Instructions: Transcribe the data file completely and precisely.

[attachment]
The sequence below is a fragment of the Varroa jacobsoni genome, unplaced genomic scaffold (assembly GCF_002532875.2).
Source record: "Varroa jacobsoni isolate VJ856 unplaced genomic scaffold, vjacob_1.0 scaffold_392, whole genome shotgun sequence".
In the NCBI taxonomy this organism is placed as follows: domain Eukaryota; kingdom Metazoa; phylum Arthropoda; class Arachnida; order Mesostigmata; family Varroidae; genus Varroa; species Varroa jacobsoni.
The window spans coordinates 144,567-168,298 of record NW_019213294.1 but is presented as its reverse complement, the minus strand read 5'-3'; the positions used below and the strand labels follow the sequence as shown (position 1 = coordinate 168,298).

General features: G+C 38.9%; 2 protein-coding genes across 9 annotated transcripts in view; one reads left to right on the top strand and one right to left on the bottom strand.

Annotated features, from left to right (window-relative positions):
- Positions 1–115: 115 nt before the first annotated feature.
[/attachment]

The sequence below is a fragment of the Varroa jacobsoni genome, unplaced genomic scaffold (assembly GCF_002532875.2).
Source record: "Varroa jacobsoni isolate VJ856 unplaced genomic scaffold, vjacob_1.0 scaffold_392, whole genome shotgun sequence".
In the NCBI taxonomy this organism is placed as follows: domain Eukaryota; kingdom Metazoa; phylum Arthropoda; class Arachnida; order Mesostigmata; family Varroidae; genus Varroa; species Varroa jacobsoni.
The window spans coordinates 144,567-168,298 of record NW_019213294.1 but is presented as its reverse complement, the minus strand read 5'-3'; the positions used below and the strand labels follow the sequence as shown (position 1 = coordinate 168,298).

General features: G+C 38.9%; 2 protein-coding genes across 9 annotated transcripts in view; one reads left to right on the top strand and one right to left on the bottom strand.

Annotated features, from left to right (window-relative positions):
- Positions 1–115: 115 nt before the first annotated feature.